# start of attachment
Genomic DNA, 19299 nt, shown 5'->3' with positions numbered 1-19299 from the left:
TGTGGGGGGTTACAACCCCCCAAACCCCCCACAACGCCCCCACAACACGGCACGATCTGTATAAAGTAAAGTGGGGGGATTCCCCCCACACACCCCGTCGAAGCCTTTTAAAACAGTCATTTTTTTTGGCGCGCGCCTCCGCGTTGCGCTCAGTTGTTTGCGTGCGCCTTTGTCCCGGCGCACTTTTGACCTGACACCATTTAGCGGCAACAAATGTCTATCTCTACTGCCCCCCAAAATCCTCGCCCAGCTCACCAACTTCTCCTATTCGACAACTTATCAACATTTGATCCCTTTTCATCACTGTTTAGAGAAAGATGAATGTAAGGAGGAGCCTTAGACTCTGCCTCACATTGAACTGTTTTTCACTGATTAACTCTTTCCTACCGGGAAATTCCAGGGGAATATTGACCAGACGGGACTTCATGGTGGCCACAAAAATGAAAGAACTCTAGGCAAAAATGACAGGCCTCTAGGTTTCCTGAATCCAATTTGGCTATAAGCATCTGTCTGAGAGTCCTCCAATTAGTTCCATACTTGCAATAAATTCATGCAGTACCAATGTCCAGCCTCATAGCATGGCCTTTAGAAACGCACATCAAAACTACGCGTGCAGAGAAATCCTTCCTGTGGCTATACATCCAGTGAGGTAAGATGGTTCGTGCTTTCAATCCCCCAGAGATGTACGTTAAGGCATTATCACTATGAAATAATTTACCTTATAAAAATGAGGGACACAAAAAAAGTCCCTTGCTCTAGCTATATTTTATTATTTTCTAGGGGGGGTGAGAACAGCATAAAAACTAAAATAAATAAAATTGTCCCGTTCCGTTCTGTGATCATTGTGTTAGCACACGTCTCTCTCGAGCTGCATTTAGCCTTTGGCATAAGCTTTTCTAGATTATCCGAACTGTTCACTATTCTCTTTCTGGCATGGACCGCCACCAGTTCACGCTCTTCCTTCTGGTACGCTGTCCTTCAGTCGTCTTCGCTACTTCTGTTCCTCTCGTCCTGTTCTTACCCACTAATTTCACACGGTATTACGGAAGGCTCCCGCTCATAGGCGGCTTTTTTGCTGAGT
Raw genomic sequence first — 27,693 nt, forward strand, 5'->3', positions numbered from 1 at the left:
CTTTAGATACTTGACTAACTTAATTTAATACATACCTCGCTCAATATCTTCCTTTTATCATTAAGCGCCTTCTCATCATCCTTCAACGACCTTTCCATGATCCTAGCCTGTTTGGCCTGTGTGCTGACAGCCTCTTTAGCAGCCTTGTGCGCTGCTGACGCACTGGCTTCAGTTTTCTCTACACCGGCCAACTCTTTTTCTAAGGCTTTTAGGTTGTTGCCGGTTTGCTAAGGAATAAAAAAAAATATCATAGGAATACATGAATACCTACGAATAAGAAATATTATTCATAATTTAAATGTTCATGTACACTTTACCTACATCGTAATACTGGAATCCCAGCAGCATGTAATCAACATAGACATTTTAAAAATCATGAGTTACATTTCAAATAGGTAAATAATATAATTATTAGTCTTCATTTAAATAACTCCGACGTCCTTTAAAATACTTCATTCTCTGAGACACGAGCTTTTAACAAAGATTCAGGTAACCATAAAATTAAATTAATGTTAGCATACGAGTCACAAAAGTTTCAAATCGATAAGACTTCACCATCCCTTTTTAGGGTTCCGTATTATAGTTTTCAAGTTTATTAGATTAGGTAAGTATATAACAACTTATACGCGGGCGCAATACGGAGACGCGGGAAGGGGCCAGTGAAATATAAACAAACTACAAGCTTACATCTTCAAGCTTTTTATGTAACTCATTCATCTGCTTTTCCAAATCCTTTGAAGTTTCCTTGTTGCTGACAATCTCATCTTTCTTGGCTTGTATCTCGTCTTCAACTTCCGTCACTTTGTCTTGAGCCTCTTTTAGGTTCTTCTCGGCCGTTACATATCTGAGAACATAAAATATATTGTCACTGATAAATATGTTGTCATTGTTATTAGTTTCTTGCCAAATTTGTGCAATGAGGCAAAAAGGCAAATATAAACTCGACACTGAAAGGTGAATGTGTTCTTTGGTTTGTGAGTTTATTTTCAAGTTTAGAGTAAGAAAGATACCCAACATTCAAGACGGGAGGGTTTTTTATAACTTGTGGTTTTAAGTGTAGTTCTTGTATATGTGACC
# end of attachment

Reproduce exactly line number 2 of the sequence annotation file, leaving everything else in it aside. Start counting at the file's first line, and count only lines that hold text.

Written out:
TGTGGGGGGTTACAACCCCCCAAACCCCCCACAACGCCCCCACAACACGGCACGATCTGTATAAAGTAAAGTGGGGGGATTCCCCCCACACACCCCGTCGAAGCCTTTTAAAACAGTCATTTTTTTTGGCGCGCGCCTCCGCGTTGCGCTCAGTTGTTTGCGTGCGCCTTTGTCCCGGCGCACTTTTGACCTGACACCATTTAGCGGCAACAAATGTCTATCTCTACTGCCCCCCAAAATCCTCGCCCAGCTCACCAACTTCTCCTATTCGACAACTTATCAACATTTGATCCCTTTTCATCACTGTTTAGAGAAAGATGAATGTAAGGAGGAGCCTTAGACTCTGCCTCACATTGAACTGTTTTTCACTGATTAACTCTTTCCTACCGGGAAATTCCAGGGGAATATTGACCAGACGGGACTTCATGGTGGCCACAAAAATGAAAGAACTCTAGGCAAAAATGACAGGCCTCTAGGTTTCCTGAATCCAATTTGGCTATAAGCATCTGTCTGAGAGTCCTCCAATTAGTTCCATACTTGCAATAAATTCATGCAGTACCAATGTCCAGCCTCATAGCATGGCCTTTAGAAACGCACATCAAAACTACGCGTGCAGAGAAATCCTTCCTGTGGCTATACATCCAGTGAGGTAAGATGGTTCGTGCTTTCAATCCCCCAGAGATGTACGTTAAGGCATTATCACTATGAAATAATTTACCTTATAAAAATGAGGGACACAAAAAAAGTCCCTTGCTCTAGCTATATTTTATTATTTTCTAGGGGGGGTGAGAACAGCATAAAAACTAAAATAAATAAAATTGTCCCGTTCCGTTCTGTGATCATTGTGTTAGCACACGTCTCTCTCGAGCTGCATTTAGCCTTTGGCATAAGCTTTTCTAGATTATCCGAACTGTTCACTATTCTCTTTCTGGCATGGACCGCCACCAGTTCACGCTCTTCCTTCTGGTACGCTGTCCTTCAGTCGTCTTCGCTACTTCTGTTCCTCTCGTCCTGTTCTTACCCACTAATTTCACACGGTATTACGGAAGGCTCCCGCTCATAGGCGGCTTTTTTGCTGAGT